Recovery of Shares

When have you not Received any Dividends, Bonuses or Rights?

Bonuses or Rights

Investing in stocks or shares allows individuals to grow their wealth over time. One of the benefits of owning stocks is the potential to receive returns on the investment in the form of dividends, bonuses, or rights. When an investor has yet to receive any dividends, bonuses or rights from their investments, it helps investors understand the potential reasons for not receiving returns on their investments and take appropriate action to resolve any issues. By understanding the various reasons, investors can ensure that they meet the eligibility criteria set by the company, keep their contact details up-to-date, and stay informed about any changes or updates related to their investments. Ultimately, the objective is to help investors maximize their investment returns and achieve their financial goals.

However, there could be various reasons why an investor may not receive any dividends, bonuses or rights from their investments.

  • The company has not declared any dividends, bonuses or rights: An investor may not receive dividends or bonuses because the company has not declared any. A company may only distribute dividends or bonuses if they have sufficient profits or if they choose to reinvest profits back into the company. In such cases, investors may not receive any dividends or bonuses, even if they have held shares in the company for a long time.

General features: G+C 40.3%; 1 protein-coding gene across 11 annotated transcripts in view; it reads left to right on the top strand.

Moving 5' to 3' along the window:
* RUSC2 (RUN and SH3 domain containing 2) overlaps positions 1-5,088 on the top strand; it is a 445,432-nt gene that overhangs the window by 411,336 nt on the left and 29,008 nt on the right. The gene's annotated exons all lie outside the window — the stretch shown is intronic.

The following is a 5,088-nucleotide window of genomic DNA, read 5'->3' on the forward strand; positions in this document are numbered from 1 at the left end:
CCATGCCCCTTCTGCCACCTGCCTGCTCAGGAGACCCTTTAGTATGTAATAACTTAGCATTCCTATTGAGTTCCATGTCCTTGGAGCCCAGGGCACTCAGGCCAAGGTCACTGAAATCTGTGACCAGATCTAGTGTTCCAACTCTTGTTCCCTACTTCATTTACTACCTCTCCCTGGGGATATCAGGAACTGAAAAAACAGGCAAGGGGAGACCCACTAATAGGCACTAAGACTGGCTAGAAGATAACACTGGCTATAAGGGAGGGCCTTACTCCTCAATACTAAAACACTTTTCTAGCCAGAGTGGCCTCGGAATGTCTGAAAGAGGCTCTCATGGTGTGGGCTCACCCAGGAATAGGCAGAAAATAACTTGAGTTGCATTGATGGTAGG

For example, a startup company in the early stages of growth may choose to reinvest profits into the business to fund research and development or expand operations. In this case, the company may not have any profits to distribute to shareholders[1] as dividends or bonuses.
  • The investor is not eligible for dividends, bonuses or rights: An investor may not receive any dividends or bonuses because they need to be eligible. Some companies may have specific eligibility criteria for shareholders to receive dividends or bonuses, such as a minimum shareholding period or a minimum number of shares held. If an investor does not meet these criteria, they may not be eligible to receive any dividends or bonuses.
    For example, a company may require shareholders to hold a minimum of 1,000 shares for at least six months before they are eligible to receive dividends or bonuses. An investor must hold 500 shares or hold them for the minimum required period to be eligible to receive any returns on their investment.
  • Incorrect bank account details: If a company has declared dividends, bonuses or rights, but an investor has yet to receive them, it could be because they need to provide the correct bank account details to the company. In such cases, investors should contact the company’s investor relations department to update their bank account details. Investors need to keep their contact details up-to-date with the company to ensure they receive all relevant communications and returns on their investment. Sometimes, companies may have a deadline for updating bank account details, and investors who miss this deadline may not receive their dividends or bonuses.